Reach out – Ai Weiwei, 2013, bronze, concrete, edition of 3, 12 x 25 x 30 cm (bronze), 100 x 27 x 32 cm (plinth)
Russian-born, Berlin-based artist Anatoly Shuravlev (*1963) spent several months at the artist’s studio at our gallery in Beijing to prepare his exhibition Reach Out – China, just as he did in 2007 for his previous show, China Connection. And indeed, the current exhibition pursues the topics of the earlier one, with its similar title and its focus on China. Here, though, the artist takes self-referencing even further. In preparation for his 2007 exhibition he made a series of all black c-prints.1 Each print contains a tiny white dot in the center, which, upon closer inspection, turns out to be in the shape of Japan, Great Britain, India, the United States, or China. Shuravlev actually revised one edition of this series by engraving slogans and drawings into the acrylic glass over the original images. Although this seems like a rather brutal act at first sight, the artist regards it as a refinement. He reworked the prints in accordance with his personal development, just as one might re-read a book several years later.2 Moreover, by physically altering them, he turned one set of the former edition of three into unique works. The missing depth of these linear engravings is contrasted with the viewer’s reflections behind them. The observer can never look at the work without looking at himself. Shuravlev even engraved some words and images mirror-inverted, so that the viewer’s alter ego inside the work would to be able to read it.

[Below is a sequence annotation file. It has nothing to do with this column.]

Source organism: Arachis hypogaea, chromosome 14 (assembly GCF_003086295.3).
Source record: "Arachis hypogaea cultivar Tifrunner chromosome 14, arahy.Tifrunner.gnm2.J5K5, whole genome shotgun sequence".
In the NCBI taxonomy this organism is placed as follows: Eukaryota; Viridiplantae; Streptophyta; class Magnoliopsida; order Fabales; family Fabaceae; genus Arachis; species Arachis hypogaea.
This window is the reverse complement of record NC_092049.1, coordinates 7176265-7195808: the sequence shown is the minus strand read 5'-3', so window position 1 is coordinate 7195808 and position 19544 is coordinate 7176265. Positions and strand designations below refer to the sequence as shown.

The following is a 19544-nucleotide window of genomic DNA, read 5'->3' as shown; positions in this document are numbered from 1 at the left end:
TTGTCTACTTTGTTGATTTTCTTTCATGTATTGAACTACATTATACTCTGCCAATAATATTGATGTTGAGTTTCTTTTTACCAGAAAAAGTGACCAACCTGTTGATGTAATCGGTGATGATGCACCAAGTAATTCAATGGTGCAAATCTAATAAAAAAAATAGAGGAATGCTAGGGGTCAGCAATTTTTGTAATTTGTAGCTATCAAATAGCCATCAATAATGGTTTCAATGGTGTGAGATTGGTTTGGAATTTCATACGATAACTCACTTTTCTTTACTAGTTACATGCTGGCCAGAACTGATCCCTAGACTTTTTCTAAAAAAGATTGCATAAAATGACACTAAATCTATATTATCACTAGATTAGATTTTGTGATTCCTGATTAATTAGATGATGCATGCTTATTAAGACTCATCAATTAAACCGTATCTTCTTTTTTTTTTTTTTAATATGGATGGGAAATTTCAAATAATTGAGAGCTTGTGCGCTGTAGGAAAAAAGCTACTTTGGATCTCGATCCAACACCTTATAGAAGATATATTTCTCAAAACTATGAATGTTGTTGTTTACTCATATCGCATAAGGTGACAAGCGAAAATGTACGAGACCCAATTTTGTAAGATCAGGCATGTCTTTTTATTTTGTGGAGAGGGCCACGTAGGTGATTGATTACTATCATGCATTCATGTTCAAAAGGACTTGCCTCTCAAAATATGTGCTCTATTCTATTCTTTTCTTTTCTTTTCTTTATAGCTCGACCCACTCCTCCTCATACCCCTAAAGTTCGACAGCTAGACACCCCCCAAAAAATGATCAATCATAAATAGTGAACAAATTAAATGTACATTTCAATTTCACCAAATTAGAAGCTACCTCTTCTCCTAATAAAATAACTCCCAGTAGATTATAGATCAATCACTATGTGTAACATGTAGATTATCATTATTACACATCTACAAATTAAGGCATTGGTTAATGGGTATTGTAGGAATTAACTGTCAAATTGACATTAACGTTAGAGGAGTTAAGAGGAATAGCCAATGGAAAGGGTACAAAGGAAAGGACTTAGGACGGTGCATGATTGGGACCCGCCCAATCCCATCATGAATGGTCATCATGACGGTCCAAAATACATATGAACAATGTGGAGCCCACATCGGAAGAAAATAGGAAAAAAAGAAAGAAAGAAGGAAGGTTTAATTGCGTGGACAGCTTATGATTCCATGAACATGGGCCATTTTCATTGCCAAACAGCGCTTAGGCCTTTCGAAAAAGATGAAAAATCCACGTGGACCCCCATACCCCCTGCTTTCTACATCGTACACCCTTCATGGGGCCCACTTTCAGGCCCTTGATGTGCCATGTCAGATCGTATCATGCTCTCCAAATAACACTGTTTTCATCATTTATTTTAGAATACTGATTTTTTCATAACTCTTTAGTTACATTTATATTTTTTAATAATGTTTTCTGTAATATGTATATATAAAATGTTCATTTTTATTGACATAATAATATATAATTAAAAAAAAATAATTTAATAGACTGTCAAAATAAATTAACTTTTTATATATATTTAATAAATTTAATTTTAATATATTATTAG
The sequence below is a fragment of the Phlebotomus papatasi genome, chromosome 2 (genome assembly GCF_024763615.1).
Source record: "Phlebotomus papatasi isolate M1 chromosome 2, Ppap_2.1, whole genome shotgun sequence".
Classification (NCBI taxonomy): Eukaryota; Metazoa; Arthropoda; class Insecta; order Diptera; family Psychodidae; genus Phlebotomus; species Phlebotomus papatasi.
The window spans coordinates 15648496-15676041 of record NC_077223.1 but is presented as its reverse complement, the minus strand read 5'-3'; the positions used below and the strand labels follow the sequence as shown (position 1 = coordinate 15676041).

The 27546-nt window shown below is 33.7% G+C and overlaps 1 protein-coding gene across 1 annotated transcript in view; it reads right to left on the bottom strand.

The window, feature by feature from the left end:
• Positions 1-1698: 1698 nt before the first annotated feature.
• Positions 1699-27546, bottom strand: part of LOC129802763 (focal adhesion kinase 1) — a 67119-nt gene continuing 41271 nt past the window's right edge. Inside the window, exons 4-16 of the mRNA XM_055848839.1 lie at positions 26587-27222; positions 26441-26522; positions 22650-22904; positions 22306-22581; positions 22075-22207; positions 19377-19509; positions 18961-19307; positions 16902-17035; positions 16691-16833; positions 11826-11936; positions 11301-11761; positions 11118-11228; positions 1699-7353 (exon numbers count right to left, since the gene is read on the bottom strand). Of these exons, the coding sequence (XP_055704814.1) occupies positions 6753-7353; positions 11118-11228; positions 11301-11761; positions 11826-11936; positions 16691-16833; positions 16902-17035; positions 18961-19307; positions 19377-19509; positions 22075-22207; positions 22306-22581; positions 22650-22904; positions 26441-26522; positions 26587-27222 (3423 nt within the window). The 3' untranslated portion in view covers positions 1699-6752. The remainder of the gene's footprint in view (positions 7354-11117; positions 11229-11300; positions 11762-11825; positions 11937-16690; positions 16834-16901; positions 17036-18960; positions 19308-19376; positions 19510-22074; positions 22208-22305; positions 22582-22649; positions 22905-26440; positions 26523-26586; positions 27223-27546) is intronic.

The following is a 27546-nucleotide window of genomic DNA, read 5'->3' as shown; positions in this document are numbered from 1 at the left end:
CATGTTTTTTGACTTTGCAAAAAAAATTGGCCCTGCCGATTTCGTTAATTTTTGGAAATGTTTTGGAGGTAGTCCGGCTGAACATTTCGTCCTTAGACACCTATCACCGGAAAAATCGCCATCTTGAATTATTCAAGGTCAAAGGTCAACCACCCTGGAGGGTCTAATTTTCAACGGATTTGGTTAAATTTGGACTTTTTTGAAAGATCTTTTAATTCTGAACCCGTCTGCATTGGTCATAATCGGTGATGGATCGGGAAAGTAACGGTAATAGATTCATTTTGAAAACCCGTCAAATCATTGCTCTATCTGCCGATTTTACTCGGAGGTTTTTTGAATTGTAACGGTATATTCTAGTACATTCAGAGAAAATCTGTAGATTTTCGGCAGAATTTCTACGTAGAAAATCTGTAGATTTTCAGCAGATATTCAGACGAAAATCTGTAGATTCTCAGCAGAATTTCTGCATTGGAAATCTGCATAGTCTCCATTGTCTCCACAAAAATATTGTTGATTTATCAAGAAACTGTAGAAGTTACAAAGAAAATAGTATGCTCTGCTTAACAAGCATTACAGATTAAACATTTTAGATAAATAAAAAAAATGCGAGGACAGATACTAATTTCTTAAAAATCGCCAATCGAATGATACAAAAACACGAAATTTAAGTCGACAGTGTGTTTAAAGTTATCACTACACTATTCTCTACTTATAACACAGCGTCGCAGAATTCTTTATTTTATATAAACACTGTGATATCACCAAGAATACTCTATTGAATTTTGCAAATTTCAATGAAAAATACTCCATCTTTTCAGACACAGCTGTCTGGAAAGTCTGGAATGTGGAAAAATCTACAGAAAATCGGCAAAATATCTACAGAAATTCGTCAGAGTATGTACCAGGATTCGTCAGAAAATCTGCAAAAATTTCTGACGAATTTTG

Shuravlev tries to do something similarly impossible with the bronze handprint Reach Out–Ai Weiwei.3 This intention is not rooted in coquetry but in his true conviction that art can make things happen, which in other contexts are utterly impractical. With this work he made a “third, free hand” for Chinese artist Ai Weiwei, who is famously not allowed to leave his home country. The handprint is in contrast to its original able to travel. But this is not the only potential it provides. It also gives visitors access to the renowned personality and the opportunity to “reach out,” whether they want to show their solidarity by putting their hands in Ai Weiwei’s, or whether they are just curious.
The political implications that arise first in the mind of a Western observer are secondary to Shuravlev. He is more concerned with philosophy than plain politics. Therefore, it is also purely accidental that the monks who created the large map of China4 in the next room are from Tibet. The confrontation with the borders of China is, of course, a painful topic for the Tibetan religious community, whose leader, the Dalai Lama, does not miss a chance to protest against the Chinese occupation, as he calls it. But for Shuravlev it was only important for the religious people to create the mandala and thus perceive it through their outlook on the world. For them the completion of a mandala is a religious ritual and means something totally different from what it will represent to the visitors of the exhibition. Shuravlev was looking for this confrontation between religious and artistic language. In a religious setting the mandala would be destroyed immediately after being finished. Contradictorily, in an art context the work would not be destroyed after the end of the exhibition. The artist does not abide by both sets of rules; the mandala will exist for the duration of the exhibition and afterward be available for sale, but in another form: the sand will be sold in bags, as pure material, which is never to be spread out again.